SLF Lawyers recently acted for a couple in their 70’s, Mr and Mrs Berghan , who loaned over $286,000 to their son Murray. On 13 separate occasions between 2009 and 2013, Mr and Mrs Berghan advanced monies to Murray following assurances by him that he would repay the money in full and would look after them in retirement. Despite these promises, Murray refused to repay any of the money when Mr and Mrs Berghan demanded repayment in 2015. The relationship broke down and legal proceedings were commenced.
Murray defended the proceedings by claiming that the payments were gifts and were intended for Murray’s company Make Communications. Legal proceedings ensued for two years and culminated in a three day trial at the Brisbane District Court in February 2017. In March 2017, the trial judge dismissed Mr and Mrs Berghan’s claim and ordered that they pay their son’s legal costs.
The trial judge found that Murray was not a credible witness and had cynically abused his parents’ generosity and shamelessly sponged off them. Despite this, he held there was only a moral obligation to repay the monies and not a legal obligation because there was no intention by the parties to create a legally enforceable contract.
The judge gave the following reasons for dismissing Mr and Mrs Berghan’s claim:
“I accept the evidence of [Mr and Mrs Berghan] that it was the intention of the parties that the monies advances by them to [Murray] were to be repaid by him. However, I do not accept that [Mr and Mrs Berghan] have discharged the onus of proving that there was an intention to create legally binding loan contract with the defendant. Even if, extraordinarily, the defendant used the same mantra of “I’ll pay you back in full and more and look after you in old age” practically every time the plaintiffs provided him with money, this is a general statement consistent with him being morally obliged to repay his parents rather than one which bears the indicia of entering into a binding loan agreement. In circumstances where no ledgers were kept and no demand was made until 2015, the transfers of money did not indicate an intention to create legal relations.”
Mr and Mrs Berghan appealed the decision. The Court of Appeal overruled the trial judge’s findings and ordered that Murray pay his parents $286,471.09 plus costs and interest. The Court of Appeal Judges said in the reasons for their decision:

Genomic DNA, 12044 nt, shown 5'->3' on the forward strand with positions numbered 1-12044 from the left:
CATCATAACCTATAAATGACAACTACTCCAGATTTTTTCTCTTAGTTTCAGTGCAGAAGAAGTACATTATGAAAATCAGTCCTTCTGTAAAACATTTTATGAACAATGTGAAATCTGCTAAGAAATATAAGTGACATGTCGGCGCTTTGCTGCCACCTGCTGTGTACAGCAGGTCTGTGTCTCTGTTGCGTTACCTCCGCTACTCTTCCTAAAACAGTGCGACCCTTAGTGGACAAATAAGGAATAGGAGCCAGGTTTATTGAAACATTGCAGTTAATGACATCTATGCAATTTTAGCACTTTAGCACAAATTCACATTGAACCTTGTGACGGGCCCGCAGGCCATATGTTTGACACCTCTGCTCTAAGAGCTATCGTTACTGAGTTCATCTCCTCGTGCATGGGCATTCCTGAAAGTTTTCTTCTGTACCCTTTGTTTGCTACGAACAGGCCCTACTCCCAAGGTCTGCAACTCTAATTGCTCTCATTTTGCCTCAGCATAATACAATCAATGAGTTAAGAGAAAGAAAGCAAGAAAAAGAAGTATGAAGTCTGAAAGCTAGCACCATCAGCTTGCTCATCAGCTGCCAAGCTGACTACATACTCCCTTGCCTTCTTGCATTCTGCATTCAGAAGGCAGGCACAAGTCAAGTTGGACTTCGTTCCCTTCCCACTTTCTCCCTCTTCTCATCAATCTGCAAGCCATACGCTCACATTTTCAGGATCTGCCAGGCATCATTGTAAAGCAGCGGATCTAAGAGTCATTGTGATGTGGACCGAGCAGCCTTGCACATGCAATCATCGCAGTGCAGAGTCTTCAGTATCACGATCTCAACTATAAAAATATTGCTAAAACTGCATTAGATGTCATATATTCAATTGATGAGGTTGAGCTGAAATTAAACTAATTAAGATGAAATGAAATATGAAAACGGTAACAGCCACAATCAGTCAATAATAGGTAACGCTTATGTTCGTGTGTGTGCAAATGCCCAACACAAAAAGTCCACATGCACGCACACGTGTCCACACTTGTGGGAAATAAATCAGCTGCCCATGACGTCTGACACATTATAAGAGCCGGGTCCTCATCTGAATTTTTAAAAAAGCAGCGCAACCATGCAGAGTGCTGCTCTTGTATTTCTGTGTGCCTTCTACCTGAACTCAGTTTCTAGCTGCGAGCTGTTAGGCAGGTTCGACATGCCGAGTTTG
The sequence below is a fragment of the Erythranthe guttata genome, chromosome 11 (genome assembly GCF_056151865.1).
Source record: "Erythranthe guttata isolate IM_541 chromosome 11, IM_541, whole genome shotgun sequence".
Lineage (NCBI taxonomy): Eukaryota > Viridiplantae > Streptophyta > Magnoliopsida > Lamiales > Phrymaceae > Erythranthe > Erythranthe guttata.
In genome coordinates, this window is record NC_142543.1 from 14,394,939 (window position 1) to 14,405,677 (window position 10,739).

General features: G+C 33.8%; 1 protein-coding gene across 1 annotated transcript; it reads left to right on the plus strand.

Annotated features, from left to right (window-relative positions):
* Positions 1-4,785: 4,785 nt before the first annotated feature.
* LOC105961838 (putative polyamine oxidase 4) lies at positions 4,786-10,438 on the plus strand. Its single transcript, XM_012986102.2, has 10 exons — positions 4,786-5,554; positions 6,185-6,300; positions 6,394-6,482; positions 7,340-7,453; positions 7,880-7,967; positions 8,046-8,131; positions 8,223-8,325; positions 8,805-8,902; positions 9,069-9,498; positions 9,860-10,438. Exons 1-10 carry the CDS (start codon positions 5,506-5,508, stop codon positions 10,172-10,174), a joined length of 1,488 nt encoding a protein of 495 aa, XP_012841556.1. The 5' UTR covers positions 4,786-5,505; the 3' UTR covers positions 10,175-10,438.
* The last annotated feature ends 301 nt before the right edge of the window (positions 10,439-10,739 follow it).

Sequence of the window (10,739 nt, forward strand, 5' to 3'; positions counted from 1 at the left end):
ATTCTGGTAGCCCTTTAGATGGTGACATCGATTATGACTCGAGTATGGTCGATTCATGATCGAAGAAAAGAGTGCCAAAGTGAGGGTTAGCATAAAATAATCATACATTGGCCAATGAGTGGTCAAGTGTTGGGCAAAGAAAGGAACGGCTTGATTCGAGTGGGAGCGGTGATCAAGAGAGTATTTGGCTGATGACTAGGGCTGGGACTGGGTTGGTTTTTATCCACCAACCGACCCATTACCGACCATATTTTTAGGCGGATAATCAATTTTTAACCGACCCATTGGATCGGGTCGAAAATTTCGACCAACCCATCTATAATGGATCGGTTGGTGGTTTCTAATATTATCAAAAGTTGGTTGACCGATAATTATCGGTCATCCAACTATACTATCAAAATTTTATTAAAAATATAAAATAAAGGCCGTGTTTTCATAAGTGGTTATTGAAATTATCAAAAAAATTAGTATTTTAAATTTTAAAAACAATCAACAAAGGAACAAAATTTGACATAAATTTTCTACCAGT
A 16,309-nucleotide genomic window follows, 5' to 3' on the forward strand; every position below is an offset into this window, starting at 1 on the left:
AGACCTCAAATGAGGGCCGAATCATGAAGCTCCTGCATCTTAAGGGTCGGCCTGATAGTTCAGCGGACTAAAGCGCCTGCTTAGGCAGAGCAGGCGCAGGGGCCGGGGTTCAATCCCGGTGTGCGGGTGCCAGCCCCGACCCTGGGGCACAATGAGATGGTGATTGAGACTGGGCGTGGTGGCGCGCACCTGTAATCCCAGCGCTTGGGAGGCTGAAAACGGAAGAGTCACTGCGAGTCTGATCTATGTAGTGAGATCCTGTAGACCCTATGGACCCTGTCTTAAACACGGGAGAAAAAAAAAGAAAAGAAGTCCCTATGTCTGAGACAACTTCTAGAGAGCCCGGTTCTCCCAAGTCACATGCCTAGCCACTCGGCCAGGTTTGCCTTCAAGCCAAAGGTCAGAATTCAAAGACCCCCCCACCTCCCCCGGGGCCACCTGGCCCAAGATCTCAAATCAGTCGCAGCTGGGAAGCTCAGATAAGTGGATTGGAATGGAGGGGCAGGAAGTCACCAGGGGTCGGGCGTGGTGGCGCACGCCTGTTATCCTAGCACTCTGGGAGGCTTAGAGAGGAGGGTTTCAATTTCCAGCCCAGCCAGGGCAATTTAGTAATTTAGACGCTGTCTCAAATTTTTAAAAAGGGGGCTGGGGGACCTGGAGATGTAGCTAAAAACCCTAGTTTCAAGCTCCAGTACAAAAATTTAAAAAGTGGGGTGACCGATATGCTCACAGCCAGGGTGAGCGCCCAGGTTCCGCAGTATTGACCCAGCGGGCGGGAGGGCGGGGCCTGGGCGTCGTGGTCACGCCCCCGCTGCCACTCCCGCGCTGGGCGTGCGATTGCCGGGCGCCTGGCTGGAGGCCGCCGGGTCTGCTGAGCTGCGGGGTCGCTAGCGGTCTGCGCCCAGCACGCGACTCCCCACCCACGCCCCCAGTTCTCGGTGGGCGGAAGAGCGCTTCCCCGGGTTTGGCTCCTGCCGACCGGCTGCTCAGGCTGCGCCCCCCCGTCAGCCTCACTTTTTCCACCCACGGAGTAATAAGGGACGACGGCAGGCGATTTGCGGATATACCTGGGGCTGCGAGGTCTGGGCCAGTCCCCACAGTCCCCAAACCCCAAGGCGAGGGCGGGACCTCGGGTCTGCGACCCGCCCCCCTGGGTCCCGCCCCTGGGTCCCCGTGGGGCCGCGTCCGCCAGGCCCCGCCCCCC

“Once [the trial judge] had found that the money had been paid on the condition that it would be repaid, the result should have been judgment for [Mr and Mrs Berghan]… once one accepts that the money was paid upon the express condition that it should be repaid, as the Judge found, the inescapable conclusion had to be that the resulting transaction was a contract of loan. In our respectful opinion his Honour’s conclusion that the parties had no intention to create legal relations was an error. The finding has to be set aside.”
Although the Court of Appeal’s decision is a great result for Mr and Mrs Berghan, this case serves as a reminder of the importance of a formal written contract when loaning money to friends or family. A written agreement provides certainty as to the identity of the contracting parties as well as their respective intentions. Informal agreements can be difficult to enforce and can result in lengthy court battles.
SLF Lawyers are experts in drafting formal documentation such as loan and security agreements so that you are protected if your relationship with the borrower breaks down. However, if it is too late and you find yourself in a precarious situation like Mr and Mrs Berghan, please contact our office/s for a confidential discussion.
Link to the court of appeal’s decision in Berghan v Berghan  QCA 236 https://archive.sclqld.org.au/qjudgment/2017/QCA17-236.pdf